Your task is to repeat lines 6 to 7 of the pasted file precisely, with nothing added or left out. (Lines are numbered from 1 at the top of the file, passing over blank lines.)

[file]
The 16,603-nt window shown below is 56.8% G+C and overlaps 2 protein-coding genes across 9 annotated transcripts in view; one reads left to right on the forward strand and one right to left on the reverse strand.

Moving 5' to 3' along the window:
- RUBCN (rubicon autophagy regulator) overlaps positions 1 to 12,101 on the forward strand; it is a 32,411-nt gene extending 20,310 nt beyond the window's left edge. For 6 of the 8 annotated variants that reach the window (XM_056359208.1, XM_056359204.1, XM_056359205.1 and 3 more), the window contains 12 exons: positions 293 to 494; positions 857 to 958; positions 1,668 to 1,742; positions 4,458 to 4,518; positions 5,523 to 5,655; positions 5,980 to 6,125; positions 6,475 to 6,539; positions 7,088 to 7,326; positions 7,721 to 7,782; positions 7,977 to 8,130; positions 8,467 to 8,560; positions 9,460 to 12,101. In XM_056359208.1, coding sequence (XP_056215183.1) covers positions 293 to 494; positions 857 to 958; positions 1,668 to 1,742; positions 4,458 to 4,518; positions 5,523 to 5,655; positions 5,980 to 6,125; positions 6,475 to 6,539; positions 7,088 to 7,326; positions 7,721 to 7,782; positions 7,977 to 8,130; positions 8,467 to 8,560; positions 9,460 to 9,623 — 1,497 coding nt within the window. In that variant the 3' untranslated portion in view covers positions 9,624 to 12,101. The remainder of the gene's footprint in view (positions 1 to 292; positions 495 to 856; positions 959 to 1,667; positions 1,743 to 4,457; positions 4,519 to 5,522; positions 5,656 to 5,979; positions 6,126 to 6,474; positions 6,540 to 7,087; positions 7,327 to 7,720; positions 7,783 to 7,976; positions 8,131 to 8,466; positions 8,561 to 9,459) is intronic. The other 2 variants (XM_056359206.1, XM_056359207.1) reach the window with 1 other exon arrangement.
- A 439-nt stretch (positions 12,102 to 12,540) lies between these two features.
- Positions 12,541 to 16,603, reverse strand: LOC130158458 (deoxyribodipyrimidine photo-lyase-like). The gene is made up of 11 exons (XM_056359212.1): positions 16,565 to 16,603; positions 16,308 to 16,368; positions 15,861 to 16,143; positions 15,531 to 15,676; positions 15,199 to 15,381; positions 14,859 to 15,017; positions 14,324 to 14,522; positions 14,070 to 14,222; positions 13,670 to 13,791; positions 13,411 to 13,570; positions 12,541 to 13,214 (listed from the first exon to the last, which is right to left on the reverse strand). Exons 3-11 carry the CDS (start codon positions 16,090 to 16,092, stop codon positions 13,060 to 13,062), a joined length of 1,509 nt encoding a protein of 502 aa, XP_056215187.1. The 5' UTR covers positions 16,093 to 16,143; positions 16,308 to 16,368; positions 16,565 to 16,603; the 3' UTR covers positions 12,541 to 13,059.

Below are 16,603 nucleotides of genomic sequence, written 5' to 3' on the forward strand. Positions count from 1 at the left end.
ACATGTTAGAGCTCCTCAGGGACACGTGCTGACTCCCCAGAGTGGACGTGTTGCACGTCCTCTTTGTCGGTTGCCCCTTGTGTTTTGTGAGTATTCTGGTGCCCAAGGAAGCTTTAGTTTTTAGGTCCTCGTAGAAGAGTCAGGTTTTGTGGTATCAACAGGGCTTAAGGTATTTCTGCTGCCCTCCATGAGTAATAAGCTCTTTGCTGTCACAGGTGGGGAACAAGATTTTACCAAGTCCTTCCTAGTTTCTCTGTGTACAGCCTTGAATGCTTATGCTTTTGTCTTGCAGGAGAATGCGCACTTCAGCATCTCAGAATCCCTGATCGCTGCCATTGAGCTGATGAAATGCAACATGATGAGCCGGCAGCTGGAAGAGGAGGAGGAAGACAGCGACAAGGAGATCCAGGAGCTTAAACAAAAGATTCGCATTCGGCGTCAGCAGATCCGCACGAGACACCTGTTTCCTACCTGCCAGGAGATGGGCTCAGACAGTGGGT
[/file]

Below are 16,603 nucleotides of genomic sequence, written 5' to 3' on the forward strand. Positions count from 1 at the left end.
ACATGTTAGAGCTCCTCAGGGACACGTGCTGACTCCCCAGAGTGGACGTGTTGCACGTCCTCTTTGTCGGTTGCCCCTTGTGTTTTGTGAGTATTCTGGTGCCCAAGGAAGCTTTAGTTTTTAGGTCCTCGTAGAAGAGTCAGGTTTTGTGGTATCAACAGGGCTTAAGGTATTTCTGCTGCCCTCCATGAGTAATAAGCTCTTTGCTGTCACAGGTGGGGAACAAGATTTTACCAAGTCCTTCCTAGTTTCTCTGTGTACAGCCTTGAATGCTTATGCTTTTGTCTTGCAGGAGAATGCGCACTTCAGCATCTCAGAATCCCTGATCGCTGCCATTGAGCTGATGAAATGCAACATGATGAGCCGGCAGCTGGAAGAGGAGGAGGAAGACAGCGACAAGGAGATCCAGGAGCTTAAACAAAAGATTCGCATTCGGCGTCAGCAGATCCGCACGAGACACCTGTTTCCTACCTGCCAGGAGATGGGCTCAGACAGTGGGT